While conservative commentator Ann Coulter was forced to cancel her appearance at the University of California-Berkeley due to threatened violence, law enforcement officers in Valdosta– a medium-sized South Georgia town– met with both supporters and antagonists of President Donald Trump on the eve of their planned rallies and reaffirmed their First Amendment rights but not their right to violence.

That Berkeley is the most left-liberal bastion in the country is an undeniable nomer and one that is not likely to ever be wrestled away from either the city or the campus.

But with that comes a responsibility and virtue over which the left claims a monopoly: tolerance and freedom of expression (of all kinds).

This is what defines the Left Coast, or so they say.

And everybody knows that South Georgia is a mecca of conservatism. Consult any mainstream media “Style Manual” and you’ll find acceptance to use the terms “intolerant,” “far right,” “misinformed,” and, of course, “racist roots” anytime the region is referenced.

Such is the definition of the South. Yawn.

Yet on the Berkeley campus anti-fa forces (anti-fascists or anti-First Amendment, your call) are given free rein to shut down speakers who don’t espouse the ideology of the eurosocialist left.

They did it a few months back by rioting and burning the campus and cars when Milo Yiannopoulos, another conservative speaker, planned to appear. He was forced to cancel.

The very threat to do it again caused Coulter to cancel since local and university law enforcement would not do what needed to be done to ensure her (and her sponsor groups, Young America’s Foundation and Berkeley College Republicans) First Amendment rights on public property.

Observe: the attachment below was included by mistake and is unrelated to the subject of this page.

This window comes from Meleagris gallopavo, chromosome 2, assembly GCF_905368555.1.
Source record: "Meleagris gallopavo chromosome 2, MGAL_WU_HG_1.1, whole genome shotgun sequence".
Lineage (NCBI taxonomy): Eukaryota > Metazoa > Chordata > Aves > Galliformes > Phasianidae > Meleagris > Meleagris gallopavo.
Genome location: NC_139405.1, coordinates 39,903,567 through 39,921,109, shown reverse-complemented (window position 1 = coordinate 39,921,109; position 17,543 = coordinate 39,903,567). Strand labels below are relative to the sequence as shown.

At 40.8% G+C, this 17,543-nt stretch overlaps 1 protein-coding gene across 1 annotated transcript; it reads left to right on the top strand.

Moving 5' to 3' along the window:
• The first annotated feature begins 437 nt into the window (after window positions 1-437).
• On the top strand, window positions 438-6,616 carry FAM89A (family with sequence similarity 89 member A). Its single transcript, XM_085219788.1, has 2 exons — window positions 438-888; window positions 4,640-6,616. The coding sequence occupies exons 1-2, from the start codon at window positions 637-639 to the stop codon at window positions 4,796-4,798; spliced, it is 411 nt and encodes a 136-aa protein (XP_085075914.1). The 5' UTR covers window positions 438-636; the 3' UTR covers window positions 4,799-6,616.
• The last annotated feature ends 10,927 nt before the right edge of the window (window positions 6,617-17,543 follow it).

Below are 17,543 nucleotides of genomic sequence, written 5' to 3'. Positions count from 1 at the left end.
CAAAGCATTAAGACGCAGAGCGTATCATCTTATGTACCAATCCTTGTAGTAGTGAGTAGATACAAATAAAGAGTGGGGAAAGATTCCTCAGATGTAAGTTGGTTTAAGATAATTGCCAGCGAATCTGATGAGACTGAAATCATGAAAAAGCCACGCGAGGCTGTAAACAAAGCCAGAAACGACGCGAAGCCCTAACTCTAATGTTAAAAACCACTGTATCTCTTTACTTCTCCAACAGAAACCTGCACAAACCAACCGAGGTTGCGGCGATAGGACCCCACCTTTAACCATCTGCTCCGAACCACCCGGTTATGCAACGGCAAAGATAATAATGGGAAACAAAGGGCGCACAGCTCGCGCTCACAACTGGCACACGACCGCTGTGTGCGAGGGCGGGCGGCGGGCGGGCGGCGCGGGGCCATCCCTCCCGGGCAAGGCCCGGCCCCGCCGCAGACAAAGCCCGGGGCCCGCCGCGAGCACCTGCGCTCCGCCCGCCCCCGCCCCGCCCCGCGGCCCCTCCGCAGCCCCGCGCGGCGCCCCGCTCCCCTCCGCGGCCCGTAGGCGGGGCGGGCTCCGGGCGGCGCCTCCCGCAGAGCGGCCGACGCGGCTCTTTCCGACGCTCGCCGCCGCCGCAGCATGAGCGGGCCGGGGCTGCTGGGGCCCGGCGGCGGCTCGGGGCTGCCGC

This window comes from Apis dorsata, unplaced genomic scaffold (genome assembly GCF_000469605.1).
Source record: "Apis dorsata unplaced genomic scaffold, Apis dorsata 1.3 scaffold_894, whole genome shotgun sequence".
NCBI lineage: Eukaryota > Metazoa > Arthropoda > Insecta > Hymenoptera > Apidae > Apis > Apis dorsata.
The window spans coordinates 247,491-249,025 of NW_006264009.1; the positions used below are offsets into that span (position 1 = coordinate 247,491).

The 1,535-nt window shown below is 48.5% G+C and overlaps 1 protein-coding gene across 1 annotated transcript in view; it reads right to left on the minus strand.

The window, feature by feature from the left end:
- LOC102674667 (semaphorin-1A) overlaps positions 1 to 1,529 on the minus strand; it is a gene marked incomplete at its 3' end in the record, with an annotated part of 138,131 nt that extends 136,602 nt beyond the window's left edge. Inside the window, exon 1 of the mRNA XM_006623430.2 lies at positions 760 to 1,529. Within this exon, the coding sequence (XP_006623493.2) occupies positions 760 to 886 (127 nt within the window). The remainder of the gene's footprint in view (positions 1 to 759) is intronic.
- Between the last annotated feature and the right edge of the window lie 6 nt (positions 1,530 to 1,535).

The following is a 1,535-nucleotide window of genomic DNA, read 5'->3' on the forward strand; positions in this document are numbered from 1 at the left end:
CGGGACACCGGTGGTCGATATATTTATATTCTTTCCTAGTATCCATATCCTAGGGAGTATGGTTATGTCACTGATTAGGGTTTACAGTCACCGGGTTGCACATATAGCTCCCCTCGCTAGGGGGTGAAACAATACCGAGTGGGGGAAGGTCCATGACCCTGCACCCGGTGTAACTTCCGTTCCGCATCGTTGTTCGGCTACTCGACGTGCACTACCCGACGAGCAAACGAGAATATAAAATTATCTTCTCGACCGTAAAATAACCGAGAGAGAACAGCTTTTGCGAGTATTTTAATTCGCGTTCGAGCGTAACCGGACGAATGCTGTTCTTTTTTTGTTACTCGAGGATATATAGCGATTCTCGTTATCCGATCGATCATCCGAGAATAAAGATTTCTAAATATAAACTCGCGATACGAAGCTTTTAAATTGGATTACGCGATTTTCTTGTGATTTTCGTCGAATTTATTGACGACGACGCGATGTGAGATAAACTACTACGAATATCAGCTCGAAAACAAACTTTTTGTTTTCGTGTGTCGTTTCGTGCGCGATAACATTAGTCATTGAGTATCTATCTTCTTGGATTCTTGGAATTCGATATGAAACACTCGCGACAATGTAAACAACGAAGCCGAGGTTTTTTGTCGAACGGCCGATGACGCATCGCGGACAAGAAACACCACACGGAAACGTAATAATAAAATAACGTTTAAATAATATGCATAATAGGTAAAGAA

The Berkeley environment was just too hostile, the sponsors concluded.

Meanwhile, back in Valdosta, two permits were issued. One to a group said to consist of Republicans, Democrats and independents calling for the impeachment of President Trump (although when pressed their leadership couldn’t identify any Republicans

affiliated with them) and another to a group supporting the president. The permits were issued for the same day and public property venue, the courthouse in the middle of town.

On the eve of the demonstration and counterdemonstration, rather than readying the police dogs for an unleashing on the demonstrators, Police Chief Brian Childress and Sheriff Ashley Paulk called the permit holders in for a meeting.

Exercise your right to free speech and expression whichever side you’re on. But do it the right way with civility and respect and without violence. Or else. There’s plenty of beds in the county jail and plenty of policemen and deputies to fill them up, they told the groups.

The protesters listened: both sides held their demonstrations and were seen and heard without any incivility or violence.

The take away is this: intolerance only works when applied to violence; it never works when applied to First Amendment Rights.

Oddly, the left is more inclined to tolerate violence than First Amendment diversity.

Berkeley gave America a bad day for free speech. Valdosta gave the country a day to be proud of.

The author (gary@blackstonestrategy.com) is a corporate communications and political consultant at Blackstone, LLC.

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